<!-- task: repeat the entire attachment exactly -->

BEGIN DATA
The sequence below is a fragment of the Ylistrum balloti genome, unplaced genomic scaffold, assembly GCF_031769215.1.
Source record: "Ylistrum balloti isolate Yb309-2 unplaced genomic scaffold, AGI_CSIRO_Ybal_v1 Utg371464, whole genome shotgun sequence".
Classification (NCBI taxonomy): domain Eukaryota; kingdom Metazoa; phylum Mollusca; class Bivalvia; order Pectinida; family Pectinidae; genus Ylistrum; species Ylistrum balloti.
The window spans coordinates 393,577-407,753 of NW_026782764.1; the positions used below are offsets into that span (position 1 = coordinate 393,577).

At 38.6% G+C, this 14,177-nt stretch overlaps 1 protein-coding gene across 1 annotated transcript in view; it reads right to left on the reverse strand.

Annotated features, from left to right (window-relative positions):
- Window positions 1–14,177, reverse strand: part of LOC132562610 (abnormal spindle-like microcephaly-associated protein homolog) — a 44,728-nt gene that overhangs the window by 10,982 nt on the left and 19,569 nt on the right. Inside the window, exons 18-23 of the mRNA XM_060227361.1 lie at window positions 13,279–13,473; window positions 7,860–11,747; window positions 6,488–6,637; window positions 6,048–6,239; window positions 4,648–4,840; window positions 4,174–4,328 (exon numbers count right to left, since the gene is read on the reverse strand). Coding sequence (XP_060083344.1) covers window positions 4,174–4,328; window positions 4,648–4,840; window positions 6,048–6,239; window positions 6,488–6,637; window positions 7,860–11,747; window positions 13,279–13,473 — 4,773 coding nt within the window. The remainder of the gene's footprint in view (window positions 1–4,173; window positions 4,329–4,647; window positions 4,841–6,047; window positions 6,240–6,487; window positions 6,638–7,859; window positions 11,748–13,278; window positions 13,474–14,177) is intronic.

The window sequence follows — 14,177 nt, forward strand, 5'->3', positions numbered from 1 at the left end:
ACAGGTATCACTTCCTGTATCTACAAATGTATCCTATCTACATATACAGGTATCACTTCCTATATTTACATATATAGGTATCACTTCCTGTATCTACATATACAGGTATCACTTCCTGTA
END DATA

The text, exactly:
The sequence below is a fragment of the Ylistrum balloti genome, unplaced genomic scaffold, assembly GCF_031769215.1.
Source record: "Ylistrum balloti isolate Yb309-2 unplaced genomic scaffold, AGI_CSIRO_Ybal_v1 Utg371464, whole genome shotgun sequence".
Classification (NCBI taxonomy): domain Eukaryota; kingdom Metazoa; phylum Mollusca; class Bivalvia; order Pectinida; family Pectinidae; genus Ylistrum; species Ylistrum balloti.
The window spans coordinates 393,577-407,753 of NW_026782764.1; the positions used below are offsets into that span (position 1 = coordinate 393,577).

At 38.6% G+C, this 14,177-nt stretch overlaps 1 protein-coding gene across 1 annotated transcript in view; it reads right to left on the reverse strand.

Annotated features, from left to right (window-relative positions):
- Window positions 1–14,177, reverse strand: part of LOC132562610 (abnormal spindle-like microcephaly-associated protein homolog) — a 44,728-nt gene that overhangs the window by 10,982 nt on the left and 19,569 nt on the right. Inside the window, exons 18-23 of the mRNA XM_060227361.1 lie at window positions 13,279–13,473; window positions 7,860–11,747; window positions 6,488–6,637; window positions 6,048–6,239; window positions 4,648–4,840; window positions 4,174–4,328 (exon numbers count right to left, since the gene is read on the reverse strand). Coding sequence (XP_060083344.1) covers window positions 4,174–4,328; window positions 4,648–4,840; window positions 6,048–6,239; window positions 6,488–6,637; window positions 7,860–11,747; window positions 13,279–13,473 — 4,773 coding nt within the window. The remainder of the gene's footprint in view (window positions 1–4,173; window positions 4,329–4,647; window positions 4,841–6,047; window positions 6,240–6,487; window positions 6,638–7,859; window positions 11,748–13,278; window positions 13,474–14,177) is intronic.

The window sequence follows — 14,177 nt, forward strand, 5'->3', positions numbered from 1 at the left end:
ACAGGTATCACTTCCTGTATCTACAAATGTATCCTATCTACATATACAGGTATCACTTCCTATATTTACATATATAGGTATCACTTCCTGTATCTACATATACAGGTATCACTTCCTGTA